Rick Wakeman's Criminal Record

Rick Wakeman

A & M Records, 1978


REVIEW BY: Christopher Thelen


1977 had to be a confusing time for Rick Wakeman. He was getting back together with Yes, the band he had walked out on in 1974, while the whole prog-rock scene was beginning to slide. Add into this the difficulty he seemed to be facing coming up with conceptual ideas - his previous effort, No Earthly Connection, didn't even come close to measuring up to his best work - and the growing popularity of disco music, and you could easily understand how everything Wakeman knew seemed to be thrown into flux.

As a response to all this, Wakeman released Criminal Record, a mostly instrumental album which brought him back to the idea of writing simple pieces without as much musical fanfare as some of his previous works. While it is a step up from No Earthly Connection, this disc (which has been long out of print) seemed to suggest that Wakeman was having difficulty deciding which direction he wanted to take his music.

Let's start first with the fantastic song on this disc, "Birdman Of Alcatraz". Now, I admit I could be biased a bit since my first exposure to this song was on the my_heart_sings_the_harmony_web_ad_alt_250 Rick Wakeman In Concert 2000 DVD, but the original version of this acoustic piano piece was just as impressive to my ears - maybe more so, since it has a more earthy feel to it. Daring to suggest a future as a new age musician, this track captures Wakeman's skill as a songwriter and as a musician perfectly - ah, were there only more songs like this on the record!

Not quite in the same league, but not without its charms, is "Judas Iscariot," the disc's closing 12-minute opus which tries to tell the tale of the betrayer of Jesus Christ without the benefit of words. While it's a little slow at times, Wakeman does do a wonderful job capturing the internal struggle that the one-time apostle had to have felt when turning in Christ for 30 pieces of silver. The desparation and guilt of the title character is given life through Wakeman's performance - and the tambourine acting as the sound effect for the coins is amazingly powerful.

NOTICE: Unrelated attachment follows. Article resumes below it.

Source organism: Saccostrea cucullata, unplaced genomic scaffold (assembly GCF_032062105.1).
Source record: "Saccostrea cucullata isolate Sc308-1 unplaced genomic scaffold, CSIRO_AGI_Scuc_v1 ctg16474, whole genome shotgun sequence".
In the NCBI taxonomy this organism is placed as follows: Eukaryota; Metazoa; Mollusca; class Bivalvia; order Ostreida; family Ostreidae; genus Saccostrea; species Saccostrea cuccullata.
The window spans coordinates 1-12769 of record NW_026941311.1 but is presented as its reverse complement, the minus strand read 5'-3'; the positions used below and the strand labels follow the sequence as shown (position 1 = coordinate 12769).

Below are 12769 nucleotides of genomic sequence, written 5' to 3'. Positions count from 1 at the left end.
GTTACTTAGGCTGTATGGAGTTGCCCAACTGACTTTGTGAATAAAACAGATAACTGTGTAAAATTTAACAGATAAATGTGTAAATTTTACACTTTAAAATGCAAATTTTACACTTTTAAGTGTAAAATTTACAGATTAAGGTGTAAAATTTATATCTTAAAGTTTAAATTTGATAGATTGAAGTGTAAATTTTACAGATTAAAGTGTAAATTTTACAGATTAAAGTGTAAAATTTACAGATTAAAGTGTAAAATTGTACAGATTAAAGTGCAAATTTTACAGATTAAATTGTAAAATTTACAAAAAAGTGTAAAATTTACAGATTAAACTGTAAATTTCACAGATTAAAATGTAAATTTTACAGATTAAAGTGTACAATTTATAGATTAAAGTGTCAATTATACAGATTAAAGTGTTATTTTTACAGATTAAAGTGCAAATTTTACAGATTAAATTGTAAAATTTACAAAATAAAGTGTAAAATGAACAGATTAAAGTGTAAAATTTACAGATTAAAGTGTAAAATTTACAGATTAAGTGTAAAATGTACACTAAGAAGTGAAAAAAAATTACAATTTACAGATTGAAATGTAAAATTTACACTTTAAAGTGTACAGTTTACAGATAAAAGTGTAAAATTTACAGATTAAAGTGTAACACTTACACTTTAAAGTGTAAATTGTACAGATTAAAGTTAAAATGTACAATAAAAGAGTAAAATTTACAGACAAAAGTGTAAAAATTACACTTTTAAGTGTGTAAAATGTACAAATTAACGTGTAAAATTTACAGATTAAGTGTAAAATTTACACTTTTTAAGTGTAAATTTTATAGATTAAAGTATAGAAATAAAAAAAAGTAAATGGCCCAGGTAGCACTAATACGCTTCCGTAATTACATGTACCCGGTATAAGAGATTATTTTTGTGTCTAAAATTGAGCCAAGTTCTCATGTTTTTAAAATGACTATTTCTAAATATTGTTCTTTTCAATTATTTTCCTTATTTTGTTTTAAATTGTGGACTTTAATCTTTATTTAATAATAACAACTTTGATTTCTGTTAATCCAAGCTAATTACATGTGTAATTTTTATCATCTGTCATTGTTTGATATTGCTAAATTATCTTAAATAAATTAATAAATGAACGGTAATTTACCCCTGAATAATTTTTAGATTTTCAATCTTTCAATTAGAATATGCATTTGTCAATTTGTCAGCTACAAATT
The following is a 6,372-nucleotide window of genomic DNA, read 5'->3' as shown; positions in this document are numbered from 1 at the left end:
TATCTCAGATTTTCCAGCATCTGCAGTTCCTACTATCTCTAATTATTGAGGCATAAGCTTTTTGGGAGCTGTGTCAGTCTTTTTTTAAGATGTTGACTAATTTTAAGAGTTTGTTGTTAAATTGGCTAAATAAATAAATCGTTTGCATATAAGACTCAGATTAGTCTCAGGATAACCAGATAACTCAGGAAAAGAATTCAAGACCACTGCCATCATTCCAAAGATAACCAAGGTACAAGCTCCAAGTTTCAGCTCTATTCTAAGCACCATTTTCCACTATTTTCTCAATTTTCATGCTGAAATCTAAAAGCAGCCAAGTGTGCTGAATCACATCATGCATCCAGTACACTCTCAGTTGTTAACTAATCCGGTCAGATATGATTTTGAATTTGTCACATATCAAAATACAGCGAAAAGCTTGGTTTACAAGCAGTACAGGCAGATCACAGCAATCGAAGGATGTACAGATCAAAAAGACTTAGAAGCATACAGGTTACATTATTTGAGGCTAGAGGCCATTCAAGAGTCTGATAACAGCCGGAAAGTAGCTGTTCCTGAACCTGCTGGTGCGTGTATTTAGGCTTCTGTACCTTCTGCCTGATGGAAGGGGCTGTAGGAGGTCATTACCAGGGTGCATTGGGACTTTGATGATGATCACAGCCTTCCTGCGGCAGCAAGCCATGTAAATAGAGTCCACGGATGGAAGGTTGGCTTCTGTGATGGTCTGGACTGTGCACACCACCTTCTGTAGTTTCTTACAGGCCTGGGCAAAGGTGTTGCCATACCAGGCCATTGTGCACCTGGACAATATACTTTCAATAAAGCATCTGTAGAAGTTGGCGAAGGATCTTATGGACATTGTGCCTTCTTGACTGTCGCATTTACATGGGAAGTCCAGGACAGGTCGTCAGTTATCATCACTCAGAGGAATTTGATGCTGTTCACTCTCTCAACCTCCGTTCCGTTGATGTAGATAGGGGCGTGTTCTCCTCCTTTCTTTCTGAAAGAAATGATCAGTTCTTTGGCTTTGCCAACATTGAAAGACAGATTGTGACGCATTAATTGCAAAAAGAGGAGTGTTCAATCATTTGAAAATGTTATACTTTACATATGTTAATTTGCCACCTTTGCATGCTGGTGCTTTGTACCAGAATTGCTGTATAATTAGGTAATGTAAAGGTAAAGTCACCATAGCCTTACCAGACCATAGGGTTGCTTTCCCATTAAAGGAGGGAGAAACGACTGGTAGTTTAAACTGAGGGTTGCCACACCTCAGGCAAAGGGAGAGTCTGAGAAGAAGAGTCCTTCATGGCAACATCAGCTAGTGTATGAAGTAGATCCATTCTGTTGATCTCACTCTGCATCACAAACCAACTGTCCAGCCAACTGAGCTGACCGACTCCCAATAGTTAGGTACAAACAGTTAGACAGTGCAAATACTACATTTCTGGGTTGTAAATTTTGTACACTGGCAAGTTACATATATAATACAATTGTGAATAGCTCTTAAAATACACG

Regrettably, these are the sole standouts on Criminal Record. The remaining four songs run the gamut from acceptable to confusing - something I wasn't expecting coming into this album cold. Maybe it's because I've been listening to so much of Wakeman's work over the past few months, but I had high expectations going into songs like "Statue Of Justice" and "Crime Of Passion". Instead, what I heard was Wakeman struggling with what musical direction to take these pieces. It was almost like Wakeman felt as if he were a fish out of water not being able to lean on one of his extended opuses, and he counters by trying to recapture some of the feeling of earlier works such as The Six Wives Of Henry VIII. Regrettably, he often comes up short.

Sometimes, the problem is in the meandering keyboard lines, not quite knowing how to resolve their musical identities. Sometimes, it's the sparseness of the arrangements - meaning it's almost like more was called for than was offered to the listener. Sometimes, as on "The Breathalyser," it's wondering just how seriously we should take the song - and how serious Wakeman was taking these concepts.

This isn't to say that these tracks are bad; indeed, there are moments on "The Breathalyser" and "Chamber Of Horrors" which suggest better things to come. But the bulk of these tracks just don't seem to reflect Wakeman's best work, though it's not for any lack of trying. In the end, Criminal Record was no felony commited against the listener, but some of the songs warranted a written warning.

Rating: C

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© 2002 Christopher Thelen and The Daily Vault. All rights reserved. Review or any portion may not be reproduced without written permission. Cover art is the intellectual property of A & M Records, and is used for informational purposes only.